Let me say that differently – when you apply to get pre-approved, up to four lenders evaluate your application and it’s possible to get four offers.  Now you get to decide who of these lenders is making you the best deal on APR% and terms.  They’ll present to you what interest rate you qualify for, and the maximum amount they will lend so you’ll know what you have to work with before you even walk into a dealership.  Selecting an offer from the myAutoloan.com lending platform means you do not have to go through the penalty box of car financing.  You are already approved and you know for how much you can go when dealing with the salesman at the dealership.  Depending on the car you buy, your cost of the car loan could be less than what you were pre-approved for.  You don’t have to use it all so it actually reduces your payment each month.

In most cases, if you are pre-approved, you shouldn’t have any problems getting a final loan.  It’s never a deal until it’s a done deal.

5. Go Shopping

Now you’re ready to look for a new ride.  Put in a little time for research, and find cars that are known to be reliable and fit into your budget.  

You’ll also want to consider size, color, gas mileage, and extra features.  Use resources like Consumer Reports to read reviews and get an idea of which cars may be best for you.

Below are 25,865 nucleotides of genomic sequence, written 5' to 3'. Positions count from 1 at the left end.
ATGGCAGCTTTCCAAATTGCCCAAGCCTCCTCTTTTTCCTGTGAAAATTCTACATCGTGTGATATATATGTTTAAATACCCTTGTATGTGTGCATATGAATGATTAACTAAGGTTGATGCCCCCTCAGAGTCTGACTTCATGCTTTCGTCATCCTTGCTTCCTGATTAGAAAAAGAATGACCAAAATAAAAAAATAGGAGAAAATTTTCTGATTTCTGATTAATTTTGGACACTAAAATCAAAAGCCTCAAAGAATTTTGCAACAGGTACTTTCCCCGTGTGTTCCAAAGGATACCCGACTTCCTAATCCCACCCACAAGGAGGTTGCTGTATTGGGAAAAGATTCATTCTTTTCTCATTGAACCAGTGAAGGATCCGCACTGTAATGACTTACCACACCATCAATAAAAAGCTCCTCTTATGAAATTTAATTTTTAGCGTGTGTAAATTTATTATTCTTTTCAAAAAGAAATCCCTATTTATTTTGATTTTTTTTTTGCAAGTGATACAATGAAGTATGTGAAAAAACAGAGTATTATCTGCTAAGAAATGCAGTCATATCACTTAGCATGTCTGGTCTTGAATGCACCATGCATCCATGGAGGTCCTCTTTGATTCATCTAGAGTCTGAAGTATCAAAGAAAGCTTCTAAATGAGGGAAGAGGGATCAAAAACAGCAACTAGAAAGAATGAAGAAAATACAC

Once you have narrowed down the car you are interested in, investigate how much it’s worth so you aren’t accidentally duped.  myAutoloan.com can help you figure out the going rate for your ideal car.  Check out the free tools for rate and payment calculations.   After you’re armed with this information, compare prices at different dealerships in your area.  And don’t forget to check dealer incentives and rebates to get the best possible price.

By following these steps, you’ll be ready to make the best financial decision when getting a car loan.  Even if you aren’t ready to buy a car right now, it doesn’t hurt to be prepared. Good luck and happy shopping!

Can You Refinance Car with Bad Credit & Late Payments

Your credit score is a work in progress. It goes up, and then it goes down. Life always seems to get in the way of your next credit card, rent, or car payment. What if you could lower one of these bills, even a little bit? Would it help you catch up and stay ahead of the game? There might be a way you can refinance your auto loan despite bad credit and late payments. We’ll show you how.

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First, refresh your memory on what it means to refinance.

When you refinance, you essentially get a new loan to pay off the existing one. The new (refinanced) loan is a new contract between you and the lender.